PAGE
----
# Sum of squares

In mathematics, statistics and elsewhere, sums of squares occur in a number of contexts:

## Algebra, algebraic geometry, and optimization

• Polynomial SOS, polynomials that are sums of squares of other polynomials
• The Brahmagupta–Fibonacci identity, representing the product of sums of two squares of polynomials as another sum of squares
• Hilbert's seventeenth problem on characterizing the polynomials with non-negative values as sums of squares
• Sum-of-squares optimization, nonlinear programming with polynomial SOS constraints
• The sum of squared dimensions of a finite group's pairwise nonequivalent complex representations is equal to cardinality of that group.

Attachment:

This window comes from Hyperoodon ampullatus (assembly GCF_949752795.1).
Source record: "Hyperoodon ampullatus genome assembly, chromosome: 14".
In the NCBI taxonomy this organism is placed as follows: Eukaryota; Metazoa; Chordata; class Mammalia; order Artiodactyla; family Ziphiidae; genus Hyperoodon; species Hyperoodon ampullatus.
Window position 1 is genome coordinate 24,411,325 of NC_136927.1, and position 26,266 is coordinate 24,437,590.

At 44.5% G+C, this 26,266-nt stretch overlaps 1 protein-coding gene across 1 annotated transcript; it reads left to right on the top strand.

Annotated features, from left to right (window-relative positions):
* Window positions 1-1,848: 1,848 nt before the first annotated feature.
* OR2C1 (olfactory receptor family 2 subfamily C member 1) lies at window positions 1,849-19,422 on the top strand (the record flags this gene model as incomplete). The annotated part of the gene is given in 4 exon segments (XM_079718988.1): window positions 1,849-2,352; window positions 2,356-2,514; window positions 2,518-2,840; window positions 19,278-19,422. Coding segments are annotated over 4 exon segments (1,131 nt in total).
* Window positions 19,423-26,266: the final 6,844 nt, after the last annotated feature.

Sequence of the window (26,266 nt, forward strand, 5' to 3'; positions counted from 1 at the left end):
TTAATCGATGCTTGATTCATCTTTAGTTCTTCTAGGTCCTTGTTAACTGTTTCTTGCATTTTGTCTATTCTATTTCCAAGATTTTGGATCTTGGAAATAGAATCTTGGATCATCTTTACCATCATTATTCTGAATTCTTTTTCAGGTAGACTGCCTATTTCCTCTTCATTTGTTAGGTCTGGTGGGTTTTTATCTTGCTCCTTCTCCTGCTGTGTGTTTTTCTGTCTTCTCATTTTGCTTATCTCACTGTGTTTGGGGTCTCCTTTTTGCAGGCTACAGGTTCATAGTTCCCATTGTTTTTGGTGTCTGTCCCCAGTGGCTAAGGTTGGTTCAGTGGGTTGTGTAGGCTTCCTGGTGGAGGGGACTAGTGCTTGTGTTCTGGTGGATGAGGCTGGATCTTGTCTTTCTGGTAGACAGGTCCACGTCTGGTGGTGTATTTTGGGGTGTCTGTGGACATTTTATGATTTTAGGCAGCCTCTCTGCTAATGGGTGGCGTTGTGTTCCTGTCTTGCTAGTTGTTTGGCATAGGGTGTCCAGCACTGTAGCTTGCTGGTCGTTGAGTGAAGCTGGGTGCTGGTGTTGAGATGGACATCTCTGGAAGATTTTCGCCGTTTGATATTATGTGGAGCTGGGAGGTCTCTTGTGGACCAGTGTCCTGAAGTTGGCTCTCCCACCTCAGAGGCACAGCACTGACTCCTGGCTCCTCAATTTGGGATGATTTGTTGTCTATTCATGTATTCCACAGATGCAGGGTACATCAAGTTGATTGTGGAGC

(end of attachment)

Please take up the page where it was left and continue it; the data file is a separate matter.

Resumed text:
## Euclidean geometry and other inner-product spaces

• The Pythagorean theorem says that the square on the hypotenuse of a right triangle is equal in area to the sum of the squares on the legs. The sum of squares is not factorable.
• The squared Euclidean distance between two points, equal to the sum of squares of the differences between their coordinates
• Heron's formula for the area of a triangle can be re-written as using the sums of squares of a triangle's sides (and the sums of the squares of squares)
• The British flag theorem for rectangles equates two sums of two squares
• The parallelogram law equates the sum of the squares of the four sides to the sum of the squares of the diagonals
• Descartes' theorem for four kissing circles involves sums of squares
• The sum of the squares of the edges of a rectangular cuboid equals the square of any space diagonal